Our duties include a lot more than just running trains. Our overall mission is the preservation and interpretation of the entire railroad. The running of trains is only part of our mission. Behind the scenes, equipment needs repairing along with buildings, utilities, and track. There are tons of documents that need to be inventoried and preserved. Part of the preservation process is creating digital records of the drawings. On of our largest projects is just making a photo inventory of our railroad artifacts. And these artifacts come in all shapes and sizes from a one-hundred ton steam locomotive to a simple original business card. All of these items help us understand the railroad better.

During the heyday of the railroad, hundreds of individuals were on the payroll. They worked long hours and received a good wage for the time. But now, as society has changed and the railroad has evolved into a non-profit corporation, we can’t afford hundreds of individuals on the payroll.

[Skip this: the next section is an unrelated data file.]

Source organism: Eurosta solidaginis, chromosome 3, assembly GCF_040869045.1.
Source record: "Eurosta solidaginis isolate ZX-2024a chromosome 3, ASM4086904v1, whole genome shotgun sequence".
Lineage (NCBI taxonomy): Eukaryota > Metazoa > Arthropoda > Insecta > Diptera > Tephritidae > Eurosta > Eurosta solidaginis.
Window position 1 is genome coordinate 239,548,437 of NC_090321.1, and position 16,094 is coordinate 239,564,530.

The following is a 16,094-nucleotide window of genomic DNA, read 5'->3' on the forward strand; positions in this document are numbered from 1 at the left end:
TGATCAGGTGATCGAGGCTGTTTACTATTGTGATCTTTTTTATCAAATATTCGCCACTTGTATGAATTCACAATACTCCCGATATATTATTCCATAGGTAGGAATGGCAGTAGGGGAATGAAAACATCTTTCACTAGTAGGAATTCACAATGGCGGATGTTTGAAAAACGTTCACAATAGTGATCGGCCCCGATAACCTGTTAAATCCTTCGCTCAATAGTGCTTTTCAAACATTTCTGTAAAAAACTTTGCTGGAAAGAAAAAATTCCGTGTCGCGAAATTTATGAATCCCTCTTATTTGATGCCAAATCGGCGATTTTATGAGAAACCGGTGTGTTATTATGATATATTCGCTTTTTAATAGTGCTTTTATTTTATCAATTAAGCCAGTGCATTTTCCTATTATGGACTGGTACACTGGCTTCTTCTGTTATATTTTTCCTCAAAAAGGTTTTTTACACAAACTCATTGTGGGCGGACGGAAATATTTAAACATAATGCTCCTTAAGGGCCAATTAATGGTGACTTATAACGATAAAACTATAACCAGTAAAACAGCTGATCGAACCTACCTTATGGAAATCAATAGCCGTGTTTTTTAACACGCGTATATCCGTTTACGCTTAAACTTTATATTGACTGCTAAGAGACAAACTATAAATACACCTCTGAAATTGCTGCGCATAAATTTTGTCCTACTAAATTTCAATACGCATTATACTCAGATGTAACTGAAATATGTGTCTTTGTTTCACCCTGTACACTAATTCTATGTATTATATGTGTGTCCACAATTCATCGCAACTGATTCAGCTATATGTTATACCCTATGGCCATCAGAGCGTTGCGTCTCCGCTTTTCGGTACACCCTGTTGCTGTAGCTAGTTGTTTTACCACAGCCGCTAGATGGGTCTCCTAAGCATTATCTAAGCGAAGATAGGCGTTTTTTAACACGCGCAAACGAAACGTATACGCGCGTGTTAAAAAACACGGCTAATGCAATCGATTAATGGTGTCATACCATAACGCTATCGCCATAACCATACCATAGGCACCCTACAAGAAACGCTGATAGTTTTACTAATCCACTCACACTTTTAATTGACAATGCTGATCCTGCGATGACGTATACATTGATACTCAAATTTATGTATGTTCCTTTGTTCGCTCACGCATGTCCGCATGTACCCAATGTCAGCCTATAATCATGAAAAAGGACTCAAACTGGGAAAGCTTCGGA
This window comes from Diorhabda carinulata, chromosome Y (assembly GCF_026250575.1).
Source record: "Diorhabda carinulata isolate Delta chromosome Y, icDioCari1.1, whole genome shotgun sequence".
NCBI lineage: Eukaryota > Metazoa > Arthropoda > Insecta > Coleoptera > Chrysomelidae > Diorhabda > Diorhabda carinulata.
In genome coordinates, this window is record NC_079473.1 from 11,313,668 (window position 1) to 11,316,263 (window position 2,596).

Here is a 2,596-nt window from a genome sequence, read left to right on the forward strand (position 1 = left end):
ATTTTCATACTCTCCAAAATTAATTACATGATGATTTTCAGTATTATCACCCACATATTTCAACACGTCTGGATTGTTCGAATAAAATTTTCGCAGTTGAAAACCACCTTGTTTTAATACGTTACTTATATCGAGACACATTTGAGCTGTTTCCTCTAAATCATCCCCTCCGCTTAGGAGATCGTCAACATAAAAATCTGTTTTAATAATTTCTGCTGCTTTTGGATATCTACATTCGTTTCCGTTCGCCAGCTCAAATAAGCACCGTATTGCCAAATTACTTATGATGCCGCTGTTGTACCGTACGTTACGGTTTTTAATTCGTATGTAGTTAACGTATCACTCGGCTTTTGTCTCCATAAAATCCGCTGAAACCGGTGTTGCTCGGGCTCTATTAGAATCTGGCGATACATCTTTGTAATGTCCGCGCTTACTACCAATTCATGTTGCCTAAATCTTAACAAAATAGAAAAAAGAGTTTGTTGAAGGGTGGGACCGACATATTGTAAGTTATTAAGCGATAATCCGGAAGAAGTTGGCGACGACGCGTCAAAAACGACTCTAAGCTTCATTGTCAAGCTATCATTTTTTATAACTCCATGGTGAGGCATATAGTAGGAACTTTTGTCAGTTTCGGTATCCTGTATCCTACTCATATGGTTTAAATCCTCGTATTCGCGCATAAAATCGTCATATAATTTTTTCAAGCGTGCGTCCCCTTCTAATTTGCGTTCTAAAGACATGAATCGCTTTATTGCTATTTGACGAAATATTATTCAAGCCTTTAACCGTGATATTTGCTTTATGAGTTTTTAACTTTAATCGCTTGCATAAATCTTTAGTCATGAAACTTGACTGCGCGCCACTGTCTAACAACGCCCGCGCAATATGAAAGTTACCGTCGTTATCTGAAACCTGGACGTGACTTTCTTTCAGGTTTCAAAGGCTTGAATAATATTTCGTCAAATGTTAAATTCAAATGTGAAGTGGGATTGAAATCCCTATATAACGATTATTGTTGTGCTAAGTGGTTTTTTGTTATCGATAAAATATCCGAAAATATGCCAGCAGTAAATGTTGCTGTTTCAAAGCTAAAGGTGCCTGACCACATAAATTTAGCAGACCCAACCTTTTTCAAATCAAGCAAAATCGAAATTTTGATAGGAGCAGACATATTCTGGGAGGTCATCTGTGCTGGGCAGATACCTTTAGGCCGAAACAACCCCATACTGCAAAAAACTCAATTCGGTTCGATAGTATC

The museum only exists because of the dedication and perseverance of our small staff and large volunteer pool. Annually we recognize a few of these individuals that have given above and beyond the call of duty.

Our oldest award is the Volunteer of the Year. This is recognition for our top volunteer. First given in 1994, the most recent recipient was Joe Virgona.

In 2002, we started with the Silver Hammer or Silver Wrench Award. The original intent of the award was to recognize volunteers who worked on different projects. The award has evolved to include the Silver Paint Brush for painting, the Silver Bell for serving as Santa Claus, and the Silver Tray for serving food and wine on the train. In 2008, it reverted back to the Silver Wrench to acknowledge the assistance of Ken Keels for his work in the shop.